In the run-up to the general election on May 7, we’re chatting to leading figures in all five major parties. Eddy Frankel met the Greens’ leader in a King’s Cross wine bar to talk housing, pubs and Aussie rock.
Why should London vote Green?
‘What we need is a city that works for the common good, which means a city where everyone is on the living wage, where benefits are available to people who need them and where the benefits cap is not forcing people out of London. It’s a London where public services are run for the public good, with no profit motive. And of course, in a broader sense, we have to live within the environmental limits of the planet. A one planet-living London, that lives within the limits that we have to live within. The outcome of that is a fairer city, a much more pleasant city and a better quality of life.’
Well, the city feels more and more unfair these days: do you think gentrification is a big problem?
‘It’s certainly a problem in terms of where communities are forced out and split apart. Obviously improving the fabric of buildings is an issue, but the way to do that is not to break up existing communities. London has always been a very socioeconomically mixed place, and we want to keep it that way.’
The problem is that there’s no protection for tenants.
‘Housing is the topic of conversation in London. We want to bring in five-year security of tenure so your rent wouldn’t go up more than the rate of inflation or a fixed rate each year.’
Should London be given greater independence?
‘I think, as a general principle, we believe in localism: decisions being made locally by the people most affected. We want very much the assembly having more power and more influence, and the boroughs need to have more control over local things.’
All this political malarkey sounds exhausting – do you have a favourite pub that you escape to?
‘The Edinboro Castle [Mornington Terrace], particularly in the summer: it has a lovely beer garden.’
Do you go there often?
‘No. I believe in a work-life balance, but I don’t have one.’
How about a favourite restaurant?
‘It’s fairly close to home (and it’s not very posh) but Taste of Siam on Camden High Street. Having lived in Thailand for five years, it does remarkably authentic Thai food and I’ve never tasted better som tam outside of Thailand.’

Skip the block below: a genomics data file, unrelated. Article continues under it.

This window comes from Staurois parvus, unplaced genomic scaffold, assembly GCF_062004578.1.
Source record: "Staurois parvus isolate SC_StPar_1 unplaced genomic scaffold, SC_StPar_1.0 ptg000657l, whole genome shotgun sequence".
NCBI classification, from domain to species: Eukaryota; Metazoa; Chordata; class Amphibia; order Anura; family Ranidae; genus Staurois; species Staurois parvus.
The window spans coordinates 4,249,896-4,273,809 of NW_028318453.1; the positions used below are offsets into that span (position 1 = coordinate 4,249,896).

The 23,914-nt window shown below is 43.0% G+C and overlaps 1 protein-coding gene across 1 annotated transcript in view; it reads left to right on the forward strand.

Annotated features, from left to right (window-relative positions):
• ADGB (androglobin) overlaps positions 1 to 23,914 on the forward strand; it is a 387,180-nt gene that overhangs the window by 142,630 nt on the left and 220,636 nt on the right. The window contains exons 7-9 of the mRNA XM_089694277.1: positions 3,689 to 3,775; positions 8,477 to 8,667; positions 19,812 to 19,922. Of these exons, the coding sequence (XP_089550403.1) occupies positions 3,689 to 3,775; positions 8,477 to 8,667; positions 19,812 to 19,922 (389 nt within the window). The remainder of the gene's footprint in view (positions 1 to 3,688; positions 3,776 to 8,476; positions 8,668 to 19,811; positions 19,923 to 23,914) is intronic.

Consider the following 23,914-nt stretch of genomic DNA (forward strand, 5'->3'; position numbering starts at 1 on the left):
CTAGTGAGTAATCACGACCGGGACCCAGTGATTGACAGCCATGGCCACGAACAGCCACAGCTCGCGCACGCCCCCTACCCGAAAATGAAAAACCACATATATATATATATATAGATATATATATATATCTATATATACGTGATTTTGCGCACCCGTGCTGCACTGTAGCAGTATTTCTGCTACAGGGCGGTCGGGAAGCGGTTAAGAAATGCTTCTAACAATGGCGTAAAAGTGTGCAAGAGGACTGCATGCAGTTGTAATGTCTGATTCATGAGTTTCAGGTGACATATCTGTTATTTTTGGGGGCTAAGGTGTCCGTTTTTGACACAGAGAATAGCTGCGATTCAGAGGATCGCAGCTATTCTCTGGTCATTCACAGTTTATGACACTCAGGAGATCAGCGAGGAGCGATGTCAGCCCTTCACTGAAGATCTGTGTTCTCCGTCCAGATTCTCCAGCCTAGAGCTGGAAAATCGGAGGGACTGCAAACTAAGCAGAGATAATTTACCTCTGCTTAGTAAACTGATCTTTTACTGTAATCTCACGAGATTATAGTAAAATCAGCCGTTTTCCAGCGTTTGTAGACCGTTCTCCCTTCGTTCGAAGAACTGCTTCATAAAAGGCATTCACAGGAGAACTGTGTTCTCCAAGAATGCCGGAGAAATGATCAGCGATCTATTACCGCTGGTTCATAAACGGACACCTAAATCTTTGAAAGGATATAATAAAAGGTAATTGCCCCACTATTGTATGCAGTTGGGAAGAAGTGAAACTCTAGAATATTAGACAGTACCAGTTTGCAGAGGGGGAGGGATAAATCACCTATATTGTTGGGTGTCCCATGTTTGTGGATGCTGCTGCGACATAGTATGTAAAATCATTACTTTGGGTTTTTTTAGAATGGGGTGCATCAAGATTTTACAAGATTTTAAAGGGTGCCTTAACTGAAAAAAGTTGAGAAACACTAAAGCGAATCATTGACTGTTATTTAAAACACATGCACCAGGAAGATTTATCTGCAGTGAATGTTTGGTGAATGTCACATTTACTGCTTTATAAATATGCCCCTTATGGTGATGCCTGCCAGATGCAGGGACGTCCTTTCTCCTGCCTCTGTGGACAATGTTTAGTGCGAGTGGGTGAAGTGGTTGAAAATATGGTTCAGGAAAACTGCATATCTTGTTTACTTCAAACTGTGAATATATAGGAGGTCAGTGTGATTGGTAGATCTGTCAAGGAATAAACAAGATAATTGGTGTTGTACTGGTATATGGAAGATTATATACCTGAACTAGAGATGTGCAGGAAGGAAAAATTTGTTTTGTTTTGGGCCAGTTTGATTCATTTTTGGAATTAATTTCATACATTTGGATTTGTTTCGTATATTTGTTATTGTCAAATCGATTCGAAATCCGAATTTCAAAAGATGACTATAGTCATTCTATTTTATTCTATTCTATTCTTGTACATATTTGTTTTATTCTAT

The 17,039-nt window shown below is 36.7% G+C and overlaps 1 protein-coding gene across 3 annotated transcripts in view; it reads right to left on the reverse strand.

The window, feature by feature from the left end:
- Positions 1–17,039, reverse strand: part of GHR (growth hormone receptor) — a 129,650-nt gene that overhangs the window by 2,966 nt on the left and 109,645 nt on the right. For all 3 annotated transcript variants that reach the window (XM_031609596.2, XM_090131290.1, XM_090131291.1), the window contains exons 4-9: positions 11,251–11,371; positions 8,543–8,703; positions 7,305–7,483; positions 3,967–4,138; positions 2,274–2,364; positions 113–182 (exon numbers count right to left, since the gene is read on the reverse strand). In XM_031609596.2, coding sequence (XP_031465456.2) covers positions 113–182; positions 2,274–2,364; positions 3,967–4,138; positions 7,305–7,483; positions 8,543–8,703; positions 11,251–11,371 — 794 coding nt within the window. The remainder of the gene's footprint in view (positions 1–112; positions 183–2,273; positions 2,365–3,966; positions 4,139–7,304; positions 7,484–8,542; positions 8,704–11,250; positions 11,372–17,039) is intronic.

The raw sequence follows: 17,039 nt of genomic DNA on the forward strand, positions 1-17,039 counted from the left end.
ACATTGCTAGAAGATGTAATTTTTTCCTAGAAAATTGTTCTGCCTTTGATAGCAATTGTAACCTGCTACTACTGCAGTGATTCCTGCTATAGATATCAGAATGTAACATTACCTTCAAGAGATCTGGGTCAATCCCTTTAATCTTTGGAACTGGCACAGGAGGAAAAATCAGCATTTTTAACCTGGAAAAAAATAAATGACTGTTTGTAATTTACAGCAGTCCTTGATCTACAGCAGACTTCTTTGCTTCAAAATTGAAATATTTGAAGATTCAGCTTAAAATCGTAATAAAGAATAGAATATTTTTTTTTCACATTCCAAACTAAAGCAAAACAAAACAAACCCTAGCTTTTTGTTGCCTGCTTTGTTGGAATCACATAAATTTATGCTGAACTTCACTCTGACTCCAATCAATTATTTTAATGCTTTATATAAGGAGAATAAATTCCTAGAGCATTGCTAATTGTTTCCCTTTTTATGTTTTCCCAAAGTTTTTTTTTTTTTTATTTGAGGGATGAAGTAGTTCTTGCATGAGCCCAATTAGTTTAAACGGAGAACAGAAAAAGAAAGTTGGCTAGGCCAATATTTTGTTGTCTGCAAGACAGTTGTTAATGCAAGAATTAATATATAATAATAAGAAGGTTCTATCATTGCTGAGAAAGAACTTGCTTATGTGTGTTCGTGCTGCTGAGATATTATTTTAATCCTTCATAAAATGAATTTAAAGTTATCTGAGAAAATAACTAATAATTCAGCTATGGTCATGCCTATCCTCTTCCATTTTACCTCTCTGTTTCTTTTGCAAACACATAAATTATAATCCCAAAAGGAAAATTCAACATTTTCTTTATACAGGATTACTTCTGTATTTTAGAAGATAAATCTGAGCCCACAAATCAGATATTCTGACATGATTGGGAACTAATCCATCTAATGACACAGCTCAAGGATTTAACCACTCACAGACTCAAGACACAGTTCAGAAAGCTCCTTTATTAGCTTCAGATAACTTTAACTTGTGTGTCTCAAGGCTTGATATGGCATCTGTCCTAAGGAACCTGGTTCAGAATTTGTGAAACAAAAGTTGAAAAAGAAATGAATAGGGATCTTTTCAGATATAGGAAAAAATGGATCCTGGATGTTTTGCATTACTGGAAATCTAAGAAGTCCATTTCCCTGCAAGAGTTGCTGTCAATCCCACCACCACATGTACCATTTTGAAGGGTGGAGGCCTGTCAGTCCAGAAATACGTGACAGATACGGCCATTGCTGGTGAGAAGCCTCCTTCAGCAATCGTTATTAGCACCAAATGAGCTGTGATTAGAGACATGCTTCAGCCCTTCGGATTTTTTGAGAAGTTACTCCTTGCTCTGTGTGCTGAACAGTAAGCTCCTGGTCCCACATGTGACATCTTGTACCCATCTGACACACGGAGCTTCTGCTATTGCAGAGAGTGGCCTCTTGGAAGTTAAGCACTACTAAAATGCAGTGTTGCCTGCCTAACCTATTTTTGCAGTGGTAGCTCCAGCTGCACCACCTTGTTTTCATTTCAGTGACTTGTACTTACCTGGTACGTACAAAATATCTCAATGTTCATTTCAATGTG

What was the last cultural thing you did in London?
‘I used to do theatre reviews and I used to spend a lot of time at fringe theatre, but the last show I went to…’
So would you describe yourself as a big theatre buff?
‘Yes, particularly fringe theatre. But the last cultural thing I did…well, the election campaign has just been everything…So, no the last cultural thing I did is that I went to the Camden People’s Theatre and I had a meeting with people in the arts in Camden. Which was work. But it was cultural!
I don’t know if a meeting counts as culture, but never mind. Do you have a favourite work of art in London?
‘I used to be a volunteer at the British Museum. You’d have a whole range of objects in front of you, and you’d talk to the visitors and let them handle the items. The Asante Ewer. It’s from the time of Richard II in Britain. It was found in what’s now Ghana in the 1890s and no one knows how it got there. And if that could talk, you’d love to know what the story is!’
How about music: what gets your toes a-tapping?
‘This is where I prove I’ve never been cool on the subject of music.’
Hey, come on – you like fringe theatre, you’re down with the kids…
‘Ah well, yeah, but music’s not my big thing. There’s an Australian band called Redgum, an old political band from the ‘70s, so that’s basically the music from my childhood.’
So what would your campaign song be? Something by D:ream?
‘Oh. “I Am Woman” [by Helen Reddy].’
Is there somewhere you go when it all gets a bit much? You know, somewhere green?
Camley Street Natural Park – it’s wonderfully deserted. It really is an oasis, it feels so calm.
Next week: we grill Nick Clegg
Want more election news? Read Giles Coren’s column on voting.